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Some of the words, like Mate, I hear more from my Aussie cow-orkers. Of course, they got them from the British. I recognized all but one but then I w*rk in an International MegaCorp.
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Old 10-23-2012, 02:08 AM   #49
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"Brilliant" is as overused by the Brits as "amazing" and formerly "awesome" here...
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Old 10-23-2012, 02:25 AM   #50
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Does 'fag' still have a much different meaning than the US version?
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Old 10-23-2012, 03:30 AM   #51
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Does 'fag' still have a much different meaning than the US version?
Yes. It's still a cigarette. A minor usage, among those who went to the very poshest boarding schools, is to describe a junior student who acts a gofer for a more senior one; apparently this system is now defunct (source: Wikipedia).

Faggots, in the UK, are cheap meatballs, composed principally of liver and other offal. There is no abbreviation for these to "fag".

Brits are nowadays generally aware of the pejorative use of the word "faggot" and will avoid it (or snicker) if Americans are around - also, the food item in question is becoming less popular. However, no such restraint applies to "fag" except perhaps in the most politically correct circles, where not a lot of people smoke cigarettes anyway.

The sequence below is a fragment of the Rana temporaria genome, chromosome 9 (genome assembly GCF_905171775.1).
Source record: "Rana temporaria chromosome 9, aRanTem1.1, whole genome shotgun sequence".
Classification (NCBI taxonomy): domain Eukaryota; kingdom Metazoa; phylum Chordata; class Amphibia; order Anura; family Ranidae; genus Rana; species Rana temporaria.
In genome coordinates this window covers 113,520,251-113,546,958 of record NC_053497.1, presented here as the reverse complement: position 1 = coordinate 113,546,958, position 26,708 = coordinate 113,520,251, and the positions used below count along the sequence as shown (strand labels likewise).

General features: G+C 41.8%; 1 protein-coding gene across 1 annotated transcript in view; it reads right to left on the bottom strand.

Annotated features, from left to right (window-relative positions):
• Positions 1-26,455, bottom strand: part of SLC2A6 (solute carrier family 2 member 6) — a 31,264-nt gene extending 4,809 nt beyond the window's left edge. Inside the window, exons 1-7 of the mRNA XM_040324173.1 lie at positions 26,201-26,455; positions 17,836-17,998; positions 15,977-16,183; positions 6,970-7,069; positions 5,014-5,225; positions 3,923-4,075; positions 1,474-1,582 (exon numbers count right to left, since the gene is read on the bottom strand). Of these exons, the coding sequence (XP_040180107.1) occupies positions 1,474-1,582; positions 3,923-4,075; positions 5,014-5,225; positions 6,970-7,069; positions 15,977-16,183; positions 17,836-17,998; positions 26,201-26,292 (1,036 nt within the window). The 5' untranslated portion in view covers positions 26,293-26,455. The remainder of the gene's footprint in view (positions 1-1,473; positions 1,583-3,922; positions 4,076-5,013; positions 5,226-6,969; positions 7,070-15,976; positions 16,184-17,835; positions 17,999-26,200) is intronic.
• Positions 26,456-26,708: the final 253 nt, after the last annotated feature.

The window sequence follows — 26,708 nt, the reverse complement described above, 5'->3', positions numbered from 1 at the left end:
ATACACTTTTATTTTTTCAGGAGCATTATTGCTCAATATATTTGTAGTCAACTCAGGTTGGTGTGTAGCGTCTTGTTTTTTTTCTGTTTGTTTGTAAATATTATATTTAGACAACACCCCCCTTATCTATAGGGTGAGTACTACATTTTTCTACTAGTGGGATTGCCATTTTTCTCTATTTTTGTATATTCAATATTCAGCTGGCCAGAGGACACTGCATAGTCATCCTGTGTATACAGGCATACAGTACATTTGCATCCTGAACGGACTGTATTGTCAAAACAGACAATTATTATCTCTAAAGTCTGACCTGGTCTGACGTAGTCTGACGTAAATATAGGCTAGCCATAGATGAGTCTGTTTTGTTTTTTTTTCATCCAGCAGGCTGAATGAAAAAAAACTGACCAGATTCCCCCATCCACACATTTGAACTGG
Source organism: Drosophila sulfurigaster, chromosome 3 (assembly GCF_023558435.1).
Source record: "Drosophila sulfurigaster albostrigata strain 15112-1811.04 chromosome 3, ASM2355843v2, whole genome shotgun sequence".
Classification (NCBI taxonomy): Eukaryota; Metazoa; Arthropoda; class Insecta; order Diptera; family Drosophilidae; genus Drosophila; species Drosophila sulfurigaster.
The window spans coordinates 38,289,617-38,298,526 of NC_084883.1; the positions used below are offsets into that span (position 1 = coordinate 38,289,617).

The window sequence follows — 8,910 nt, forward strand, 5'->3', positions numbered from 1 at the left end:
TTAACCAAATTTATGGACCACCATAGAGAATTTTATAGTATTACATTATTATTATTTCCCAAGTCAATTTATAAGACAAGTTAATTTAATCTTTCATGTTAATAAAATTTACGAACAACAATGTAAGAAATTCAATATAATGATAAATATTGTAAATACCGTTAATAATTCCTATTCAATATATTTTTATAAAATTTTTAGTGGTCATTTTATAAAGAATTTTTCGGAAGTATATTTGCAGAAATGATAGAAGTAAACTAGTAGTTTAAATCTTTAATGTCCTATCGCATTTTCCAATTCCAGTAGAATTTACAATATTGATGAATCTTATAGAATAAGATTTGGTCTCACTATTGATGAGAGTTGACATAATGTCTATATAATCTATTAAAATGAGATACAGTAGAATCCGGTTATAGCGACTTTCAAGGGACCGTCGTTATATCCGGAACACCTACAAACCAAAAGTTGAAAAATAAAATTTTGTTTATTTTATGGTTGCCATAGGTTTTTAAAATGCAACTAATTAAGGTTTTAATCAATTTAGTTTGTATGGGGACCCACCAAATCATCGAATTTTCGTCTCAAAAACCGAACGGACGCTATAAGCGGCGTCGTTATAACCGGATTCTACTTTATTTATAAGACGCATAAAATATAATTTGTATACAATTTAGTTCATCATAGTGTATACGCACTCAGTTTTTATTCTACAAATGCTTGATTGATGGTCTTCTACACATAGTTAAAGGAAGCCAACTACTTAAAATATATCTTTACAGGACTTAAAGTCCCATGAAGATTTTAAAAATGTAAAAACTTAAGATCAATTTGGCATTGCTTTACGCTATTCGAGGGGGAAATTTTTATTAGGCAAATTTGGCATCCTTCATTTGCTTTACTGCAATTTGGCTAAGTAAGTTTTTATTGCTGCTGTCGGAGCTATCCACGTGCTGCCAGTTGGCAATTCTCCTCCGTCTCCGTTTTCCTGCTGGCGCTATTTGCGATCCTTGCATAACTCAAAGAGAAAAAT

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Old 10-23-2012, 12:02 PM   #52
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We had lots of language mishaps when we were in Peru with a rather multicultural bunch of English speakers: US, UK, and Australians, New Zealanders, and don't get me started on the Irish!

My favorites were spanners = wrenches (that took a while) and then jumper = jacket.
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Old 10-23-2012, 12:11 PM   #53
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Familiar with them all except numpty and skint. I didn't realize some were British. I guess I watch a bit too much BBC/international tv and read too much Economist lol. Going to engineering school and encountering classmates that learned British English in their native countries probably helped anglify me too.